• The "Nixon Shocks" in 1971, which included suspending the U.S. dollar's convertibility into gold, marked the system's collapse.
    • This transitioned major currencies to floating exchange rates, allowing flexibility in response to economic conditions.

What are Some Advantages and Disadvantages of Fixed Exchange Rates?

  • Advantages:
    • Price Stability: Fixed exchange rates can provide price stability. This stability can be especially beneficial for countries with high inflation rates or volatile currencies.
    • Reduced Transaction Costs: In a fixed exchange rate system, businesses engaged in international trade may face fewer currency-related transaction costs, such as currency conversion fees and exchange rate risk management expenses.
    • Investor Confidence: Fixed exchange rates can boost investor confidence. Investors are more likely to commit capital to a country with a stable currency, reducing the cost of capital and potentially spurring economic growth.
  • Disadvantages:
    • Loss of Monetary Policy Autonomy: One significant drawback is that countries adopting fixed exchange rates give up control over their monetary policy.
      • To maintain the peg, they may need to adjust interest rates and money supply according to the anchor currency's policies, which may not align with their domestic economic needs.
    • Speculative Attacks: Fixed exchange rate systems can be vulnerable to speculative attacks.
      • If investors believe a country's currency is overvalued, they may engage in massive sell-offs, forcing the central bank to deplete its foreign exchange reserves to maintain the peg.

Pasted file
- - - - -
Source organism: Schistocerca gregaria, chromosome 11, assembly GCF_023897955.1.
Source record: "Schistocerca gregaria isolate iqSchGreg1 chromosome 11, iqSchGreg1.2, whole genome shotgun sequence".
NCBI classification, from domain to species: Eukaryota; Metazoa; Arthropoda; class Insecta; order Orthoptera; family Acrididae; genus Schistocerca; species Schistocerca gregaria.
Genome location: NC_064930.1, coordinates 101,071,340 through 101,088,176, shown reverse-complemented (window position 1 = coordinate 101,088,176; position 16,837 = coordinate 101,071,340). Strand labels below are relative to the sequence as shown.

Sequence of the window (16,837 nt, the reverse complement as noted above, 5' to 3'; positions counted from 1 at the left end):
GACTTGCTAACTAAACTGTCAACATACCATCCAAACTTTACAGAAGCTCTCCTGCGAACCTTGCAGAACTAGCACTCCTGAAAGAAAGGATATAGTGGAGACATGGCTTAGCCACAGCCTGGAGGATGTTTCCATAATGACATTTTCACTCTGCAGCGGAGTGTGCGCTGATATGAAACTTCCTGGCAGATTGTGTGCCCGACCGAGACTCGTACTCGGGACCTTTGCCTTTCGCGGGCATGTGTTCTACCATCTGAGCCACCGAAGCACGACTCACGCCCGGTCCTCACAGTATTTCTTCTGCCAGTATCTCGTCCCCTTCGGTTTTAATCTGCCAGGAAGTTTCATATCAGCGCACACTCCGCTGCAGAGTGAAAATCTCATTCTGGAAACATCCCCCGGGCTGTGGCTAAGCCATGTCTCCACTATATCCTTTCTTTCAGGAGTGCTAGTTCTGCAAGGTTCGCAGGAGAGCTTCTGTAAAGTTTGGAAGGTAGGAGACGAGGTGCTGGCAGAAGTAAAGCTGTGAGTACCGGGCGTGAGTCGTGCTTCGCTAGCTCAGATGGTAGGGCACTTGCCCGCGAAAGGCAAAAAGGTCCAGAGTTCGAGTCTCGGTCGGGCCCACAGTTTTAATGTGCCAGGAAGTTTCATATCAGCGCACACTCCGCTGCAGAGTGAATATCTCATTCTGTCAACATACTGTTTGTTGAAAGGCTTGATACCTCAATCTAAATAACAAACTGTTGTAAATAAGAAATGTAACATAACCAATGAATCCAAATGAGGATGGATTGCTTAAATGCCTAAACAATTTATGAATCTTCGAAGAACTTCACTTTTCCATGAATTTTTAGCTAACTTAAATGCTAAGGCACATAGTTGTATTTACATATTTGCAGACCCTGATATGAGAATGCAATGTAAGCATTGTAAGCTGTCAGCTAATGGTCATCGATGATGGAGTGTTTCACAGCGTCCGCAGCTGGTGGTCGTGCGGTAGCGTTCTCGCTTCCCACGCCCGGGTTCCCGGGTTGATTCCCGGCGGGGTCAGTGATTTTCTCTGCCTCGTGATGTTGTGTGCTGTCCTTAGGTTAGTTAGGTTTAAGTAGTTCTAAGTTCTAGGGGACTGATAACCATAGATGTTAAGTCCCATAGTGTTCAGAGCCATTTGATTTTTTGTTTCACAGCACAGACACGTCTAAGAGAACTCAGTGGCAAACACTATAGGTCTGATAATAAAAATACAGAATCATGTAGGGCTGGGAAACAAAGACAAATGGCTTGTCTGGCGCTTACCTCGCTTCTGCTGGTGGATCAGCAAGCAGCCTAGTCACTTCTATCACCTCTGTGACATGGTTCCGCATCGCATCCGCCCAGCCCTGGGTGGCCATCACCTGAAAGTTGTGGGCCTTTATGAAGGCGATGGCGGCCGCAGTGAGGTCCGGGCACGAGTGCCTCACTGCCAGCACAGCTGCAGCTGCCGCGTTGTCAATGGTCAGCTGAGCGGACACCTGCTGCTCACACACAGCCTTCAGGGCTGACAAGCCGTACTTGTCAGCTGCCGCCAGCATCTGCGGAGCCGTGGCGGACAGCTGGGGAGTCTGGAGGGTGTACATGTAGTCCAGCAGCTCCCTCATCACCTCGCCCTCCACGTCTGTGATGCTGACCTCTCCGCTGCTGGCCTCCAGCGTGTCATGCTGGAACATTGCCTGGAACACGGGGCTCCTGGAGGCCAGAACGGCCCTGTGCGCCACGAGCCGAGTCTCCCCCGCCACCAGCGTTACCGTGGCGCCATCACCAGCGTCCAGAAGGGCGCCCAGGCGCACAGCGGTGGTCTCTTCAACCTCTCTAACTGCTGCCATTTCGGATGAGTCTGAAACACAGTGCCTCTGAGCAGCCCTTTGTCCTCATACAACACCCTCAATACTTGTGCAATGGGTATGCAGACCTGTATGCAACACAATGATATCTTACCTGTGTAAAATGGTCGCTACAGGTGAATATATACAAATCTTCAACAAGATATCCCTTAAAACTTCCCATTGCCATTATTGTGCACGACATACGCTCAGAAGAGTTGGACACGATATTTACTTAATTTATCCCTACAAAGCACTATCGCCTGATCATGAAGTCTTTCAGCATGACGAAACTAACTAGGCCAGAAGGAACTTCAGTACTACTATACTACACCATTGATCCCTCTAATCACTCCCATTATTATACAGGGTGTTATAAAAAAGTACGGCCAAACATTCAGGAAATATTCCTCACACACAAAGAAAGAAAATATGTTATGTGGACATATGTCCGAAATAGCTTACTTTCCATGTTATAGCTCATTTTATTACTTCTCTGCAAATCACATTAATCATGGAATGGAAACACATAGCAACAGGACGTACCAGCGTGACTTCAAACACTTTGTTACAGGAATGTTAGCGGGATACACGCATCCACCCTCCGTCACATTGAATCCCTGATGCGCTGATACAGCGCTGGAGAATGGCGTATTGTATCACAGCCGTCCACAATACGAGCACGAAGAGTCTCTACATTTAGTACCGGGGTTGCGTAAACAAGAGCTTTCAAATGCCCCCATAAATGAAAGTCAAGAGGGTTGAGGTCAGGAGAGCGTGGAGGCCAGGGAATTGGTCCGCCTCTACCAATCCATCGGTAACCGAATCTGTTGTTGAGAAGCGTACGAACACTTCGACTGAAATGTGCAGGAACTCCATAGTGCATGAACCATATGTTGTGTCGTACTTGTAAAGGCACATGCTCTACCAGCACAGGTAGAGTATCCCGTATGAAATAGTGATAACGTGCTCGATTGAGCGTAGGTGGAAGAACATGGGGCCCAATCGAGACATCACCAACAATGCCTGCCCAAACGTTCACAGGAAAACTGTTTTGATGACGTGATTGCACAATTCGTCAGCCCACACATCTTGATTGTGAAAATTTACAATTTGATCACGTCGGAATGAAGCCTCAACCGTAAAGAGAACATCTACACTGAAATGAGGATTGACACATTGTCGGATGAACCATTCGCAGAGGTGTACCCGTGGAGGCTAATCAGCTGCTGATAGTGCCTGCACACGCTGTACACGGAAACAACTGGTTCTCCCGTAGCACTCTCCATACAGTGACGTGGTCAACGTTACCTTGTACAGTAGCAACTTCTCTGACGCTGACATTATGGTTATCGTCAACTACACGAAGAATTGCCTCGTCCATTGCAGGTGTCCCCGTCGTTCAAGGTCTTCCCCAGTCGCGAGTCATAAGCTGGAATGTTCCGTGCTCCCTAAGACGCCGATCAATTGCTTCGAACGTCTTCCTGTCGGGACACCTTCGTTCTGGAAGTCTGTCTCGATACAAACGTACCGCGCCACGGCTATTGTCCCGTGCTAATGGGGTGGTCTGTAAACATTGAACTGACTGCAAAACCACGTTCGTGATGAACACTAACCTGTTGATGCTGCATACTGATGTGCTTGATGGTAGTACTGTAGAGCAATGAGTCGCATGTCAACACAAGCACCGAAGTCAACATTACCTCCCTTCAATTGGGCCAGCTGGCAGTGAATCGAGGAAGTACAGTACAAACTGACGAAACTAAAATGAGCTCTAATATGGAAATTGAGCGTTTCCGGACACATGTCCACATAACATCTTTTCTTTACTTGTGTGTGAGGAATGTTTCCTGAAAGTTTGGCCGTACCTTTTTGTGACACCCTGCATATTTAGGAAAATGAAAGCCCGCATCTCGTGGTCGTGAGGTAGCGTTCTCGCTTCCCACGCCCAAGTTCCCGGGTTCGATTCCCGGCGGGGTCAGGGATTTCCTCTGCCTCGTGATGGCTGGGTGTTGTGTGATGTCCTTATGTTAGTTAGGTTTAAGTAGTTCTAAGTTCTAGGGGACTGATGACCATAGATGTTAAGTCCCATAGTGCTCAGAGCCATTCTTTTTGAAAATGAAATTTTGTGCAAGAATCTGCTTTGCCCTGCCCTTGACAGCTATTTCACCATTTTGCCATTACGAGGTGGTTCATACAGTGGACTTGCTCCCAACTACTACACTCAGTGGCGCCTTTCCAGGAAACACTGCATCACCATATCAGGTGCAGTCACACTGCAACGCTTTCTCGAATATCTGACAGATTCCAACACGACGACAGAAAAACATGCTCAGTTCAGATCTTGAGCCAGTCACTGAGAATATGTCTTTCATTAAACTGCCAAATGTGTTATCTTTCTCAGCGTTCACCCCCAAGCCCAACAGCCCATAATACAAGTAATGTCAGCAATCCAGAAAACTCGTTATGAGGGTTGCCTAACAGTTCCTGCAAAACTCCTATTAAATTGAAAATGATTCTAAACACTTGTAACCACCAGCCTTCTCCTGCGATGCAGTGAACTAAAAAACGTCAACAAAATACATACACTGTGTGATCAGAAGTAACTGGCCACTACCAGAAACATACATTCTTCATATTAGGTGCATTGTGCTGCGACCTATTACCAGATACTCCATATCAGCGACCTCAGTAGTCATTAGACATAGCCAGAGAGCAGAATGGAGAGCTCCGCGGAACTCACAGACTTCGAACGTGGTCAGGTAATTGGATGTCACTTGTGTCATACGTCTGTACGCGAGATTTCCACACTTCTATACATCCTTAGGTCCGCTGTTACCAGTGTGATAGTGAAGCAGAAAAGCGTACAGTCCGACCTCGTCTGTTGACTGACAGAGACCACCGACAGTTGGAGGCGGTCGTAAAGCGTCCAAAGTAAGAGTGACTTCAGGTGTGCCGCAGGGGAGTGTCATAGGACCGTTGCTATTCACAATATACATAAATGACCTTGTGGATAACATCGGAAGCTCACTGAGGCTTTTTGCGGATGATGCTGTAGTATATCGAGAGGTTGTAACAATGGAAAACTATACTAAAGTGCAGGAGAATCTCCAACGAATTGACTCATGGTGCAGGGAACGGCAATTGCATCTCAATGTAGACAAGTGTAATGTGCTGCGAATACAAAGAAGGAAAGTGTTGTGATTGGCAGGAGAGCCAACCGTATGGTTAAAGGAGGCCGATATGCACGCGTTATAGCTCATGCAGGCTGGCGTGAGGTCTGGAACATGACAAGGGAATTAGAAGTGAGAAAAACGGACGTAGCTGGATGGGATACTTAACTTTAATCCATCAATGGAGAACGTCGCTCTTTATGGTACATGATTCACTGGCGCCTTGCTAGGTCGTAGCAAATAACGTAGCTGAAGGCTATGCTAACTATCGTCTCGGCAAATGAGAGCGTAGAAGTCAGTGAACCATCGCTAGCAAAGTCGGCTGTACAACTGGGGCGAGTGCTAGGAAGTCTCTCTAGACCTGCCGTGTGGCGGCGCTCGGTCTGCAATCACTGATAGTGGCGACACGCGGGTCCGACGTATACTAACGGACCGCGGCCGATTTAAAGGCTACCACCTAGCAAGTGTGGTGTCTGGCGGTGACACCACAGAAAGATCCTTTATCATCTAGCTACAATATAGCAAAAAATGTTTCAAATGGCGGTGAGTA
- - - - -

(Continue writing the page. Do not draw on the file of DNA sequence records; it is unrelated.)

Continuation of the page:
• External Dependency: Fixed exchange rate systems tie a country's fortunes to the stability and policies of the anchor currency issuer.
      • If the anchor currency faces problems, the pegged country may suffer without the ability to adjust its exchange rate.

What are Alternatives to Fixed Exchange Rates?

  • Floating Exchange Rate: A floating exchange rate, also known as a flexible exchange rate, is a system where a currency's value is determined by supply and demand in the foreign exchange market.
    • In this system, exchange rates can fluctuate continuously and are not officially pegged or fixed to any other currency or commodity.
    • Floating exchange rates allow currencies to adjust freely to economic conditions, trade imbalances, and market forces.
      • Example: Canada and Australia.
  • Managed float: A managed float exchange rate, also referred to as a dirty float, is a system where a country's central bank or government occasionally intervenes in the foreign exchange market to influence its currency's value.
    • While the exchange rate is allowed to float to some extent, authorities may buy or sell their own currency to stabilize or manage its value in response to certain economic goals or to prevent excessive volatility.
    • Example: India and China.

UPSC Civil Services Examination Previous Year Question (PYQ)


Q1. Which one of the following is not the most likely measure the Government/RBI takes to stop the slide of the Indian rupee? (2019)

(a) Curbing imports of non-essential goods and promoting exports

(b) Encouraging Indian borrowers to issue rupee-denominated Masala Bonds

(c) Easing conditions relating to external commercial borrowing

(d) Following an expansionary monetary policy

Ans: (d)

Q2. Consider the following statements:

The effect of devaluation of a currency is that it necessarily

  1. improves the competitiveness of the domestic exports in the foreign markets
  2. increases the foreign value of domestic currency
  3. improves the trade balance

Which of the above statements is/are correct?

(a) 1 only
(b) 1 and 2
(c) 3 only 
(d) 2 and 3

Ans: (a)


Q. How would the recent phenomena of protectionism and currency manipulations in world trade affect macroeconomic stability of India? (2018)